Syntax highlighting and/or editing mode for: C, C++, Python, HTML, JavaScript, CSS
Refactoring tools
Able to effectively edit files using only the keyboard
Keyboard macros
Free or low cost for personal use
Fully functional on both Windows and Linux (without needing Wine)

I’ve looked at Atom before, and based upon recent reviews I took another look.

It’s an editor with a lot of promise. It seems like it would take a little acclimating to, but seems like it’s generally decent, except…

Keyboard Macros.

Over two years since the issue was created. Discussion was locked down about 6 months ago. No action known, not known to be on any roadmaps.

I regularly use keyboard macros. Ctrl-X (, Ctrl-X ), and Ctrl-X e [e, …] are possibly my best friends in Emacs. I can use keyboard macros to repeat series of actions across multiple buffers if I need to. Not having macros is a flat-out deal killer… So until Atom gets something reasonable here, I’m staying away.

…And I’m aware of the keyboard macros plugin available, which is unfortunately completely emacs-inspired: the keyboard bindings are straight from emacs and clobber the Ctrl-X for cut in Atom. Which is one of my problems with Emacs and other programs which rely on community-driven plugins: not that community plugins are bad (they’re not!), but that often they don’t follow a consistent scheme for keyboard bindings. …But now, I’m just ranting.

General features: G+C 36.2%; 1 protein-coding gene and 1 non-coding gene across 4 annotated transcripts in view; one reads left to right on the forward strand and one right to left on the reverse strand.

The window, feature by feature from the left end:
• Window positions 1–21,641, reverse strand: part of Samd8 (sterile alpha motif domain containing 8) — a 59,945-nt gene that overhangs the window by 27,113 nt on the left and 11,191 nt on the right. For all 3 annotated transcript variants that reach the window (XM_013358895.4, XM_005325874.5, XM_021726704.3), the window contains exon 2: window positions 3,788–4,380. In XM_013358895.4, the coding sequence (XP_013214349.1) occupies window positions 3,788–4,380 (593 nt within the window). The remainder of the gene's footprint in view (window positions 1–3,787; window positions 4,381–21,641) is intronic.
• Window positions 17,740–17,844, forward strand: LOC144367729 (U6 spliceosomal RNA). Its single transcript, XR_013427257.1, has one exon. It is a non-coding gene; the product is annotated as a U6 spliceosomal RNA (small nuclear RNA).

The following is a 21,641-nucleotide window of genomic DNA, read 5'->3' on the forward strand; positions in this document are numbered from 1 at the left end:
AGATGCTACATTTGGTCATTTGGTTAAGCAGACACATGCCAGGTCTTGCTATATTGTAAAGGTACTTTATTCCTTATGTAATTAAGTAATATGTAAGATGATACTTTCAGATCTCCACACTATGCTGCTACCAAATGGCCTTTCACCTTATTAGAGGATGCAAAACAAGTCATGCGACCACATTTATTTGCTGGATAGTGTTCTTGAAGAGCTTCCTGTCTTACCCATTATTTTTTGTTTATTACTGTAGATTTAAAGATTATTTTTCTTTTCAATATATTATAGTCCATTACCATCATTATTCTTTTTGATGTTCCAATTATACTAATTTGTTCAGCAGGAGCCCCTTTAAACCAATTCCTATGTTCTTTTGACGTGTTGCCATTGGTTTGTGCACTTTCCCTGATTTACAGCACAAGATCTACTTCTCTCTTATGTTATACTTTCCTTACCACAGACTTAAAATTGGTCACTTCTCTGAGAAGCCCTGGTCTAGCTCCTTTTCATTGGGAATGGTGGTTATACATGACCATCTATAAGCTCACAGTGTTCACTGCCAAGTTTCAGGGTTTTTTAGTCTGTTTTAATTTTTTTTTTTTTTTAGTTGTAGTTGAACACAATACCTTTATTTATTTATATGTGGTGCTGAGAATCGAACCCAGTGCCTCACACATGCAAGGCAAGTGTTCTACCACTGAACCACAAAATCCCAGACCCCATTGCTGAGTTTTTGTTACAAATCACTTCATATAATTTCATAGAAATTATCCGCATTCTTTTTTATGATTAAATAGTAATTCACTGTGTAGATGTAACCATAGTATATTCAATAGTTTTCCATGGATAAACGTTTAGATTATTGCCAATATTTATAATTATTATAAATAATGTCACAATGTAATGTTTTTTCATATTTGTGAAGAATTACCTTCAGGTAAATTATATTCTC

Microsoft Visual Studio Code

“Must Have” Requirements IntelliJ/PyCharm Atom VS Code
Syntax highlighting and/or editing mode for: C, C++, Python, HTML, JavaScript, CSS
Refactoring tools
Able to effectively edit files using only the keyboard
Keyboard macros
Free or low cost for personal use
Fully functional on both Windows and Linux (without needing Wine)

I installed but didn’t really try this, as I found out that this basically is driven by the same core as Atom. Both Atom and VSCode have their own followings. But both editors apparently lack keyboard macros. …Non-starter.

There’s one more editor for this first run which I’ll cover, and that is…

Emacs

“Must Have” Requirements IntelliJ/PyCharm Atom VS Code Emacs
Syntax highlighting and/or editing mode for: C, C++, Python, HTML, JavaScript, CSS
Refactoring tools
Able to effectively edit files using only the keyboard
Keyboard macros
Free or low cost for personal use
Fully functional on both Windows and Linux (without needing Wine)

Again, full disclosure: I’m a long-time user of Emacs.

Emacs basically supports everything that I need. However, it doesn’t do so out-of-the-box.